Klinisch II - P22 - Development of donor specific antibodies after islet-after-kidney transplantation

M.F. Nijhoff, H. Bouwsma, H.J.W. de Fijter, T.A. Rabelink, D.L. Roelen, E.J.P de Koning

Chair(s): drs. Christina Krikke, chirurg, UMC Groningen

Thursday 10 march 2016

13:00 - 13:30h at Foyer

Categories: Postersessie

Parallel session: Postersessies XI - Opgesplitst in 3 tijdblokken en 3 categoriëen (klinisch, basaal, donatie)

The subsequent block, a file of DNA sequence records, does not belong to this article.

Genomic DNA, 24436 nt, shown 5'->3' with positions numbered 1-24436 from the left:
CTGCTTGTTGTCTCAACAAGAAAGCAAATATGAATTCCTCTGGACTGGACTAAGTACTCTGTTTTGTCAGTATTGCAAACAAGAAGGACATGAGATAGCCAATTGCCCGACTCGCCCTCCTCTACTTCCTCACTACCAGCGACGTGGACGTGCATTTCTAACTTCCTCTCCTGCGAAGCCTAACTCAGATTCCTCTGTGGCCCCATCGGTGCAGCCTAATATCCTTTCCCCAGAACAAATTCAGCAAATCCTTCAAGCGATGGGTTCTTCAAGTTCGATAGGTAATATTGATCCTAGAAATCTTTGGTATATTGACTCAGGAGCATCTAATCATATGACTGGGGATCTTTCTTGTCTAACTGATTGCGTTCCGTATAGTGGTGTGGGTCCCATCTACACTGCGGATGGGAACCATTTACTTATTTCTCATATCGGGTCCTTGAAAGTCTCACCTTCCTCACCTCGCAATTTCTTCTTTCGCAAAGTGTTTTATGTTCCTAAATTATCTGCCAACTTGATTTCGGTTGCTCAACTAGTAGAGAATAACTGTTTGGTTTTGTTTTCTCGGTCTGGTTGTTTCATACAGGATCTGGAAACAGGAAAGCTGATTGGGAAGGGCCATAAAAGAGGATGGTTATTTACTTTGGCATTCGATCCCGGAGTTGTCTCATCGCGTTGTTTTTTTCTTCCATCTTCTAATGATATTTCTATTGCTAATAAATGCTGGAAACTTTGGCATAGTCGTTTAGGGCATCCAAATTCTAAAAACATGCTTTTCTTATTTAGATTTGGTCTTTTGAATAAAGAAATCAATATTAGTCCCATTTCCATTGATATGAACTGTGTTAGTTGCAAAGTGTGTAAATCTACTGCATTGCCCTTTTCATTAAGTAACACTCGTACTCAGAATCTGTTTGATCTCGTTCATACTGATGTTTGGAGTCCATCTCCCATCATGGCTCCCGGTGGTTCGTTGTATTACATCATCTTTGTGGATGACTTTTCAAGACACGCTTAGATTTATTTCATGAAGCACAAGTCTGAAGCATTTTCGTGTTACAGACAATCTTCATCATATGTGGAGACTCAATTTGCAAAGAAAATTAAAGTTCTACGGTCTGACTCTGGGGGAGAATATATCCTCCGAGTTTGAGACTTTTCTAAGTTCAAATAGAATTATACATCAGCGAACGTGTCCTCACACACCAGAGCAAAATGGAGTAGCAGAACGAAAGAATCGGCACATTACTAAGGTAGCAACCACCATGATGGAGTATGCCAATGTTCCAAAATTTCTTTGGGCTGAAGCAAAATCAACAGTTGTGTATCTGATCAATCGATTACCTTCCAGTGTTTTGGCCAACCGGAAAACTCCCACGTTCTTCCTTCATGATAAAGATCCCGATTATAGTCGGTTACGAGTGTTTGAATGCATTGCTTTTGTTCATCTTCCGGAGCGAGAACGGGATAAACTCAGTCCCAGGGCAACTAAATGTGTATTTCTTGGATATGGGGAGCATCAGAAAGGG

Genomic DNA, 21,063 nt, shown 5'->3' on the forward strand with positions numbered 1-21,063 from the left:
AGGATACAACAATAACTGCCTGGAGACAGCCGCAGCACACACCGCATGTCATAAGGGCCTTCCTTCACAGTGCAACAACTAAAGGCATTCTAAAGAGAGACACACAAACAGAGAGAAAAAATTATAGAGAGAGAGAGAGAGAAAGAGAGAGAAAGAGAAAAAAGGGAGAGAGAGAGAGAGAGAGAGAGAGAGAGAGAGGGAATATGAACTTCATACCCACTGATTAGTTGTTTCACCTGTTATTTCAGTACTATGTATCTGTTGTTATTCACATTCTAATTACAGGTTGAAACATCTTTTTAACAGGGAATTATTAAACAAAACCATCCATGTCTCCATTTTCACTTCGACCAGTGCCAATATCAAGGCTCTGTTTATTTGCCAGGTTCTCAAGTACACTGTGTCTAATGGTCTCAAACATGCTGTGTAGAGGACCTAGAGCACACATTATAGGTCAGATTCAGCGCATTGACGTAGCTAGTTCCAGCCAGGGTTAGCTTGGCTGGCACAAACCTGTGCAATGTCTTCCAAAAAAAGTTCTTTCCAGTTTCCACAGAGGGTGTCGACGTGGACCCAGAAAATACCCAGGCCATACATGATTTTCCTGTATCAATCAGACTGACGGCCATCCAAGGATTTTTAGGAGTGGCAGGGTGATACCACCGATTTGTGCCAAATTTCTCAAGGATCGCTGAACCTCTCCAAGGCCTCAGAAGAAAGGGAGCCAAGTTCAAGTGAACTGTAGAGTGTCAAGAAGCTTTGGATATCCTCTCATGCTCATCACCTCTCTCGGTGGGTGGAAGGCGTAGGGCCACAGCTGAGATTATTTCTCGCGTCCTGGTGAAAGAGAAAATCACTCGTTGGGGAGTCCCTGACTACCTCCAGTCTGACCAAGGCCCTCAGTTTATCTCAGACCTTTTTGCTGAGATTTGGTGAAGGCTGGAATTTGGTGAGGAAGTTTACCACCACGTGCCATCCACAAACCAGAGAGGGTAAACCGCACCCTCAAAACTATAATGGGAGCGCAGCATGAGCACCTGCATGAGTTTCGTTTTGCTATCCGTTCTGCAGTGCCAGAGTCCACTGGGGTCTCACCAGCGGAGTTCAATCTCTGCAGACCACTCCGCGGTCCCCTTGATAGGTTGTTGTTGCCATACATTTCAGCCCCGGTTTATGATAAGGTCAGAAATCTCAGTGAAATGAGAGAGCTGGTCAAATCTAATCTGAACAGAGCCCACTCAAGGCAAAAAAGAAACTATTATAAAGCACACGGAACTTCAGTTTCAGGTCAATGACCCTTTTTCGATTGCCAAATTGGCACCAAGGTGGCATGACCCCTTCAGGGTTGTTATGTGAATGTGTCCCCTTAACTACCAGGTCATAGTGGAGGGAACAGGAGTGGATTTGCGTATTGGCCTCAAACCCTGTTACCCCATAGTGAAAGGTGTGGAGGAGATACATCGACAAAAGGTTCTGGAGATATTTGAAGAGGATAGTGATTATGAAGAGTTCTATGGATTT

Islet transplantation is performed in a small group of patients with complicated type 1 diabetes mellitus. Often, multiple donor pancreata are used to achieve a satisfying clinical result, thereby exposing recipients to a large pool of HLA antigens and potential risk of allo-immunization. We studied the development of donor specific HLA antibodies (DSA) in islet-after-kidney (IAK) transplantation recipients and furthermore aimed to assess the relation with the amount of donor pancreata utilized. Methods: Patients receiving an IAK transplantation with alemtuzumab induction therapy for a first transplant, basiliximab for subsequent transplants, and tacrolimus/MMF/prednisolone maintenance therapy were followed. Recipients were screened after 3 months and then yearly for donor specific HLA antibodies using a Luminex assay. Patients were also assessed for islet function using insulin independence and beta score (from 0 to 8 points): a combined measure of insulin secretion and clinical outcome. Results: 18 IAK patients were assessed (13M/5F, age 50.8±9.3 years). Previous solitary kidney transplantation was present in 12/18 recipients (one patient had received 3 kidney transplantations) and simultaneous pancreas-kidney transplantation in 6/18 recipients (two patients had received two pancreas transplantations). DSA were present in 10/18 (67%) recipients before islet transplantation. Follow up after IAK was 47.4±23.5 (range 22–97) months. Patients underwent 1.9±0.5 (range 1–3) islet transplantation procedures using 2.8 ±1.1 (range 1–5) pancreata. Insulin independence was achieved by 72%. At the last follow up 6/15 (40%) recipients were insulin independent and the median beta score was 5 (range 0–8). HbA1c decreased from 63.6±16.5 to 50.5±11.9 mmol/mol (-21%, p=0.009). One patient had graft failure. Four patients (22%) developed DSA against islet donor HLA antigens (both type I and type II). The number of donor pancreata used was similar for both groups (2.8±1.7 pancreata (DSA+) versus 2.8±0.9 pancreata (DSA-); p=0.96). Development of DSA was not associated with a lower beta score (median 3.5 (DSA+) versus 5 (DSA-), p=0.44). Conclusion: 22% of IAK recipients developed DSA, as compared to 67% after previous solid organ transplantation. There was no association between the number of pancreata used for islet transplantation and development of DSA against donor islet HLA antigens. Development of DSA was not associated with a decline in islet transplant function.